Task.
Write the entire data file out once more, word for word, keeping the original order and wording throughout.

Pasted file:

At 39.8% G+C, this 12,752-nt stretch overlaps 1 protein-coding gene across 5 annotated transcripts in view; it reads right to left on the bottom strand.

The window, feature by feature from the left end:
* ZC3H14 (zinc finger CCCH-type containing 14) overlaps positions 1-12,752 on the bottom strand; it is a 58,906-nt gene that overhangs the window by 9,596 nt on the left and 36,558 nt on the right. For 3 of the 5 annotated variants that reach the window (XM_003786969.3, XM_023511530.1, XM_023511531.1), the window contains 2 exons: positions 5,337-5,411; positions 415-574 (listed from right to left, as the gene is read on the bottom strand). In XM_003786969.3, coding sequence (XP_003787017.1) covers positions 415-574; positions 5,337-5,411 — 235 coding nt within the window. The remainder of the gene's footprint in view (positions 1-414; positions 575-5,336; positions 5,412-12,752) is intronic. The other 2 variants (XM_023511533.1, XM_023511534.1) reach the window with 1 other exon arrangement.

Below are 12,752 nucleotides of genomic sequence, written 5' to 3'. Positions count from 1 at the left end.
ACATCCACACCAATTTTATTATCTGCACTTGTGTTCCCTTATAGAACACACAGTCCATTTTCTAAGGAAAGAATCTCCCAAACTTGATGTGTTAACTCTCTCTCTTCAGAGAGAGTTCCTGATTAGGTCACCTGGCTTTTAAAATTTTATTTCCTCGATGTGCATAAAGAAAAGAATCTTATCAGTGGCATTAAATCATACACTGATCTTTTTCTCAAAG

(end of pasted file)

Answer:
At 39.8% G+C, this 12,752-nt stretch overlaps 1 protein-coding gene across 5 annotated transcripts in view; it reads right to left on the bottom strand.

The window, feature by feature from the left end:
* ZC3H14 (zinc finger CCCH-type containing 14) overlaps positions 1-12,752 on the bottom strand; it is a 58,906-nt gene that overhangs the window by 9,596 nt on the left and 36,558 nt on the right. For 3 of the 5 annotated variants that reach the window (XM_003786969.3, XM_023511530.1, XM_023511531.1), the window contains 2 exons: positions 5,337-5,411; positions 415-574 (listed from right to left, as the gene is read on the bottom strand). In XM_003786969.3, coding sequence (XP_003787017.1) covers positions 415-574; positions 5,337-5,411 — 235 coding nt within the window. The remainder of the gene's footprint in view (positions 1-414; positions 575-5,336; positions 5,412-12,752) is intronic. The other 2 variants (XM_023511533.1, XM_023511534.1) reach the window with 1 other exon arrangement.

Below are 12,752 nucleotides of genomic sequence, written 5' to 3'. Positions count from 1 at the left end.
ACATCCACACCAATTTTATTATCTGCACTTGTGTTCCCTTATAGAACACACAGTCCATTTTCTAAGGAAAGAATCTCCCAAACTTGATGTGTTAACTCTCTCTCTTCAGAGAGAGTTCCTGATTAGGTCACCTGGCTTTTAAAATTTTATTTCCTCGATGTGCATAAAGAAAAGAATCTTATCAGTGGCATTAAATCATACACTGATCTTTTTCTCAAAG